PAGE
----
High-Dose Influenza Vaccine Best for Preventing Deaths

On June 9, 2017, the FDA announced that high-dose influenza vaccine was more effective at preventing post-influenza deaths among elderly individuals during the 2012-2013 influenza season than standard-dose vaccines—when the A(H3N2) influenza viruses were broadly circulating, according to the results of a joint study done by researchers at the FDA, CDC, and the Centers for Medicare and Medicaid Services.


Specifically, people who received the high-dose influenza vaccine during the 2012-2013 influenza season were 36.4% less likely to die in the 30 days following hospitalization or an emergency department visit that included an influenza diagnosis compared to the standard-dose vaccine. During the following season (2013-2014), when H1N1 viruses dominated and the standard-dose vaccine had better effectiveness than the previous season, the high-dose vaccine was not significantly better at preventing deaths among the Medicare patients studied.


The findings suggest that the high-dose influenza vaccine offers greater benefit to older adults than do standard-dose vaccines when A(H3N2) influenza viruses are widely circulating.


The study’s findings are important because the goal of expanding immunization programs in the US has been largely based on trying to reduce serious complications of influenza infections, including death. This is especially important in older persons who have long been recognized as being at greatest risk for severe influenza outcomes. Therefore, the availability and use of vaccines that provide better protection against H3N2 influenza viruses for older adults could significantly reduce influenza-associated morbidity and mortality.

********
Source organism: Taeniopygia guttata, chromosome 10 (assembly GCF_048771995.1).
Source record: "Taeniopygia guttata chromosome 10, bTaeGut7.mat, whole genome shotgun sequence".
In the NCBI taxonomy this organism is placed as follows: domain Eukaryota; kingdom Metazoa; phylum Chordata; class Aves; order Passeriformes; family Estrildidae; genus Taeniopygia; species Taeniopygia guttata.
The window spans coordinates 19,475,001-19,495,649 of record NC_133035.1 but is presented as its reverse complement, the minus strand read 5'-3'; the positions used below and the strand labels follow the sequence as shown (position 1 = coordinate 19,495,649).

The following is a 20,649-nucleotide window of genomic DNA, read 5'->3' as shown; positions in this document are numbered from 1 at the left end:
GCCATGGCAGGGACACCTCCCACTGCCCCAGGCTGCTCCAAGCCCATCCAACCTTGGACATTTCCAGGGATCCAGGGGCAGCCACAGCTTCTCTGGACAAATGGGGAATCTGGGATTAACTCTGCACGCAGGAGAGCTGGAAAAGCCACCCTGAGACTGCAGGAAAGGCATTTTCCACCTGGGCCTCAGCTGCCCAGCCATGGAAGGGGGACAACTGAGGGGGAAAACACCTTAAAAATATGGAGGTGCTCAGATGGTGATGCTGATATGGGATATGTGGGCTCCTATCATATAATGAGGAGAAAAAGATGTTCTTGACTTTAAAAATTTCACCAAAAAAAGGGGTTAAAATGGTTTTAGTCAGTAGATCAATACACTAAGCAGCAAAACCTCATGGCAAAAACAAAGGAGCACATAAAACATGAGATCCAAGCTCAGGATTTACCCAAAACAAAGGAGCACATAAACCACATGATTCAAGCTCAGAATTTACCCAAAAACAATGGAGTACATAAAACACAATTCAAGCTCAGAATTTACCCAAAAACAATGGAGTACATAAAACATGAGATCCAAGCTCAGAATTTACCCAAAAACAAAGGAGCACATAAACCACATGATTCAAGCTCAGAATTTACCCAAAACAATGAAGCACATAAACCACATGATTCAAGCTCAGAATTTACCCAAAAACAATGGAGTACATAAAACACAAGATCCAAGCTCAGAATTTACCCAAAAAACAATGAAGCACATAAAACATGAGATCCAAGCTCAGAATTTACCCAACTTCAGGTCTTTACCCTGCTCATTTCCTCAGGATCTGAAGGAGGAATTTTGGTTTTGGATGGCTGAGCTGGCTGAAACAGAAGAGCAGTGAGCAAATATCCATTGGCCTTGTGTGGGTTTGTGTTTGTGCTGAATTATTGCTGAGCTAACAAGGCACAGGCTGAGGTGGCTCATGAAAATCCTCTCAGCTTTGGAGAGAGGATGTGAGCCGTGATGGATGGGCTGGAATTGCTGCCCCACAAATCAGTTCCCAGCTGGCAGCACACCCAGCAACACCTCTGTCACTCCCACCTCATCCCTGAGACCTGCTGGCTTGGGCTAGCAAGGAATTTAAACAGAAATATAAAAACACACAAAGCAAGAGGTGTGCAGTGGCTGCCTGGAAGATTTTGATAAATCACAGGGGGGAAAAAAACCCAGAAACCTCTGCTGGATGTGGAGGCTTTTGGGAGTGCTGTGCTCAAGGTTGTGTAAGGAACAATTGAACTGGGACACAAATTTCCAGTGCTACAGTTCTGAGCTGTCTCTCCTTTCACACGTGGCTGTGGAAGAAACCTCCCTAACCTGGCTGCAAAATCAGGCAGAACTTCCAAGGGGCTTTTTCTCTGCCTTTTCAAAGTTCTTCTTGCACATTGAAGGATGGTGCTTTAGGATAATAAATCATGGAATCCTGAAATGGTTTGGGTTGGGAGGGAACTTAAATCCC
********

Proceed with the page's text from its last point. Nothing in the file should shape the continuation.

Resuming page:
In a previous study of older adults enrolled in Medicare who were vaccinated during the 2012–2013 influenza season with high-dose vs standard-dose vaccines in pharmacies, the high-dose vaccine was 22% more effective than the standard-dose vaccine in preventing influenza infections and 22% more effective in preventing influenza hospital admissions.


See the FDA Announcement


See also Medical Law Perspectives Report: Vaccines: An Ounce of Prevention May Lead to a Pound of Injury


See the Medical Law Perspectives Blog: Vaccination Decisions Have Legal Repercussions, Not Just Medical Ones